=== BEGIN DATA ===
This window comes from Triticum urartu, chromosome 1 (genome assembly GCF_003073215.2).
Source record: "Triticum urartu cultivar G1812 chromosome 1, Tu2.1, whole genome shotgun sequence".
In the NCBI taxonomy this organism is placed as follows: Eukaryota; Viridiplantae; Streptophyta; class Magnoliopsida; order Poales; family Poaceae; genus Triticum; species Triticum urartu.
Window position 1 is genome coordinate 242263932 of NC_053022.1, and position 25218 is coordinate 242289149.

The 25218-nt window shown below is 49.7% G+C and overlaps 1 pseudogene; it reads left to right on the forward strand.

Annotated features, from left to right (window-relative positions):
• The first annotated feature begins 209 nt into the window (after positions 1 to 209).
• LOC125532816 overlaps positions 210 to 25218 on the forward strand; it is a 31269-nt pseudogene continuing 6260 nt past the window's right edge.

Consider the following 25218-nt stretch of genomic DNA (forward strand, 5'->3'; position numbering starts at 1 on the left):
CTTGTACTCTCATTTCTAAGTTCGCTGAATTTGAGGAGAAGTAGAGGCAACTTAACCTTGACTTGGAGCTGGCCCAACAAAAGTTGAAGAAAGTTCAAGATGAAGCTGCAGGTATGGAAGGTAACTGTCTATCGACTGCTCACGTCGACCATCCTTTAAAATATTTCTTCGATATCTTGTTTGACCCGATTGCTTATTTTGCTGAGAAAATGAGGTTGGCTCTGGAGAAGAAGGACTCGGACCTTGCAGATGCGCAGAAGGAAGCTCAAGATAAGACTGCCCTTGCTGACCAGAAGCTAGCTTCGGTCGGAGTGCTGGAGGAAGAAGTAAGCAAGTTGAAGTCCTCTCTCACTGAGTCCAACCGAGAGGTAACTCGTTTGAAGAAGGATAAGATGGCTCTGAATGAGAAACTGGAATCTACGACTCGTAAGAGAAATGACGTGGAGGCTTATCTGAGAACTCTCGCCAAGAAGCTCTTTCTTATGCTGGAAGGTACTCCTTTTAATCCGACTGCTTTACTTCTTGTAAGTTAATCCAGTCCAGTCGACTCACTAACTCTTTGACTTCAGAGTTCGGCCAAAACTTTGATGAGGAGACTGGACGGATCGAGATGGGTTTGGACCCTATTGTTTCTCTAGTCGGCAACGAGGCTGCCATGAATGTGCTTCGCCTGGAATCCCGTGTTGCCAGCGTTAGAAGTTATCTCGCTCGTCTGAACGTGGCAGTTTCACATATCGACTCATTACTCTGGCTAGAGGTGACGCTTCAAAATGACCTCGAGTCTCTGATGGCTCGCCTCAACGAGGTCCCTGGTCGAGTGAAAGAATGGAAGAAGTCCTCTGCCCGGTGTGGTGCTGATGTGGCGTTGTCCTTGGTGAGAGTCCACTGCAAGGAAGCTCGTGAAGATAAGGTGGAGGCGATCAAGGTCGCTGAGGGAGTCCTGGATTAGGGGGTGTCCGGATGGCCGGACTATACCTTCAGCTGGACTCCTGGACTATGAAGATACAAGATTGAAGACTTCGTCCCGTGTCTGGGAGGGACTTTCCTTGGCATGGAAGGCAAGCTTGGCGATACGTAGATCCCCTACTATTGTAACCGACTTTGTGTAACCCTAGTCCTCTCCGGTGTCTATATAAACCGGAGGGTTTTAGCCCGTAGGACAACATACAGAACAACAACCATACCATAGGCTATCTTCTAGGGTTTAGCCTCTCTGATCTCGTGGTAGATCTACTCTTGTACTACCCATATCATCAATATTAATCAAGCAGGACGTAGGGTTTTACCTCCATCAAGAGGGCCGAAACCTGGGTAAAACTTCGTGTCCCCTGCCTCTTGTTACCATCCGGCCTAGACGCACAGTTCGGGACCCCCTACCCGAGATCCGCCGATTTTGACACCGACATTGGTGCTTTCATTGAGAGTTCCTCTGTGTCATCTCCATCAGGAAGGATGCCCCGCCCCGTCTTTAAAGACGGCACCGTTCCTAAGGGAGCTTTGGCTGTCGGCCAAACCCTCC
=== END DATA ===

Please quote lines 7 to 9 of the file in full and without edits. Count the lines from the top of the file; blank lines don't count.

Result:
• The first annotated feature begins 209 nt into the window (after positions 1 to 209).
• LOC125532816 overlaps positions 210 to 25218 on the forward strand; it is a 31269-nt pseudogene continuing 6260 nt past the window's right edge.

Consider the following 25218-nt stretch of genomic DNA (forward strand, 5'->3'; position numbering starts at 1 on the left):